So. San Francisco.
When we arrived we got upgraded to a premium vehicle which I’m chronicling here because it’s so nice when things like that happen. (Like having your name drawn at a raffle – that never happens, right?!) For the rest of this post you can picture Dan, Sky and James weaving through towering redwoods in a sleek black Infiniti.
On the drive from the airport, California put on a bit of a show: the salty ocean air, the smell of leafy Eucalyptus, magenta bougainvillea, the red rise of the Golden Gate bridge and blue blue blue as far as the eye could see – blue Bay, blue sky, blue Pacific.
God, this place is beautiful, we kept saying.
So much happened on our trip but mostly I want to tell you about two things I thought about while I was there:
1. I thought about marriage.
I spent a lot of time with my Aunt Claire who has been married for 20 years to my great uncle Woody. And I spent a lot of time with my best friend who is getting married in May. Two women I love so very much at different points in marriage; Dan and I somewhere in between.
Claire and Woody got married when she was 50 and he was 70. It was both of their first marriages. They came to their marriage with such wisdom. Claire said before they got married many people said to her: Are you sure it’s right at this point in your life?
She told me she and Woody would say: “Are you kidding me? It’s the greatest privilege of our lives.” That is how I feel about my marriage: it is the greatest privilege to build and share this life. And James’s very existence extends from that privilege.
(For the record, I’m not one of those people who thinks everyone should get married. This is all specific to my conversations with Claire and my own experience.)
My uncle Woody is 90 now and in assisted living. When he sees Claire walk in the room, his eyes light up. They still have their same dynamic: reading the NY Times together, talking politics, talking about their great adventures, past and present. Their love is evident.
I spent the best day with Claire – driving all over the city, a long lunch and then wandering the Legion of Honor museum. Claire inspires me. She’s an entrepreneur with a well of curiosity and enthusiasm. After killing it in the business world, she’s now the mayor of her town and her knack for fostering community is a lesson in how to be. She hosts pumpkin carving parties, tree decorating parties, dinner for old and new neighbors. She takes whole-hearted interest in everyone around her. I love walking her dog with her around her neighborhood – people walk over to chat, pet her dog, or stop their car and roll down their windows to say hi. She literally stops traffic because she is so loved.
She kept looking at James and saying “Can you believe it, Sky? Can you believe you created this little person?!”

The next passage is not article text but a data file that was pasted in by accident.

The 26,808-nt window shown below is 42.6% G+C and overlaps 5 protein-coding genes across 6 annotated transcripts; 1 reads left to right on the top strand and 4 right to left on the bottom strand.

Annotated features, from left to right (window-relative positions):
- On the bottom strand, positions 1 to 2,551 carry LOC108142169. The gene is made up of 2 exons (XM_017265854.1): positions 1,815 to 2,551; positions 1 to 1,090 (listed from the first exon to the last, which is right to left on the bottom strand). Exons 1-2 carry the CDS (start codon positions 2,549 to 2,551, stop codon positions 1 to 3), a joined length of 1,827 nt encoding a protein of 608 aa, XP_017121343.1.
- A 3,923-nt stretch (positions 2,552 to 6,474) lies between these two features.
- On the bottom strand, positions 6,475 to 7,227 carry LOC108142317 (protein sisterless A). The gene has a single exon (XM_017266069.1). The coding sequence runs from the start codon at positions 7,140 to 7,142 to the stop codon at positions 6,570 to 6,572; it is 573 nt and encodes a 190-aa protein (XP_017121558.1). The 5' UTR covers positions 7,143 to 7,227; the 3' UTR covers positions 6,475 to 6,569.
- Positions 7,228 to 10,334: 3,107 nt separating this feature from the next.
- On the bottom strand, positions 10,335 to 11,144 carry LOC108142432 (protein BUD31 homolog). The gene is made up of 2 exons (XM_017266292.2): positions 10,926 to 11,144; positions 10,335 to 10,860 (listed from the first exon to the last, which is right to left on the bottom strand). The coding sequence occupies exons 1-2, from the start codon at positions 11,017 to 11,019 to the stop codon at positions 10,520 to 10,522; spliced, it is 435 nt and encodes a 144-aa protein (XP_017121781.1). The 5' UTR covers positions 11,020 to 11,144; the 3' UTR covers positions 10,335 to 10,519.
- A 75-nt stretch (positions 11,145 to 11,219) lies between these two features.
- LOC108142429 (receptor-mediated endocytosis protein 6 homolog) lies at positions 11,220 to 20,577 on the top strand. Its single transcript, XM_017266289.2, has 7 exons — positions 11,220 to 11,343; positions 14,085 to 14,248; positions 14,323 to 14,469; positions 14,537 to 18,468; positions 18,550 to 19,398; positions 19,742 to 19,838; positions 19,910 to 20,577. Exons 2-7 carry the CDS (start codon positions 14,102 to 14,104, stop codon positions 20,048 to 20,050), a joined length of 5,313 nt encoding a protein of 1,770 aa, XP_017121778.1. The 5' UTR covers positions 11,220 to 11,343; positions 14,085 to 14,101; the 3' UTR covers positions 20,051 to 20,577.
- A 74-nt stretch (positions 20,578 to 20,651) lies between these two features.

When we met them breakfast, I watched Claire – tiny at about 5 feet tall and less than 100 pounds – lift Woody from wheelchair to car as they set off to meet friends for lunch. These are the parts of marriage we don’t always think about at the beginning. I think Claire would tell you that we are lucky if we live and love long enough to experience them.
1 1/2. Then there was the wine night with my best friend that we always fantasize about when we talk about on the phone. You know the kind when you plop down on the couch with two bottles of wine and gab? When you somehow cover everything and remember how much you’ve seen each other through. And then you get a little sentimental when you realize that yet another major life event is around the corner: her wedding. And little tears of joy gather in the corners of your eyes because friendships like these are … you know. The best.
2. The other thing I kept thinking about was the different chapters in our lives.
A friend hosted a brunch for our friends and there were people I have known since I was two, a high school friend, a college friend, friends from years traveling abroad, a grad school friend, old work friends, and on.
It’s funny the way life goes – the way we pick up so many people along the way without really realizing it – and then, there they are. And then the years of friendship pile up (see caption in above photo).
Dan, James and I went to Ocean Beach. I spent so many hours on that beach when I lived in SF in my twenties. I started going after a breakup. It was a tumultuous time and the Pacific always calmed me. I fell in love with the ocean there – with its mystery and wild, changing beauty.
Dan and I didn’t leave San Francisco on our own terms – we were in financial dire straights when Dan got the job offer in Calgary. It didn’t feel like a choice. It felt desperately necessary. But you know what? It turned out to be ok. (I don’t want to be too Pollyanna about it. It took me a long time to get settled into our life here–there was a lot of letting go, some tears, and some doubt at the beginning.)
And that’s what I thought about back at Ocean Beach on that blue bird day. How life doesn’t always go as planned. How it will never be all figured out. How that breakup seems like another lifetime now. How Dan and I had been on that beach so many years before watching whales breach near shore and we had no idea how it would work out – how his visa would pan out, how we’d afford a place to live, how we’d get jobs that would sustain us- let alone that someday we’d be visiting from Calgary, Alberta – and now there we were with our son.
Life is just wild and crazy like that.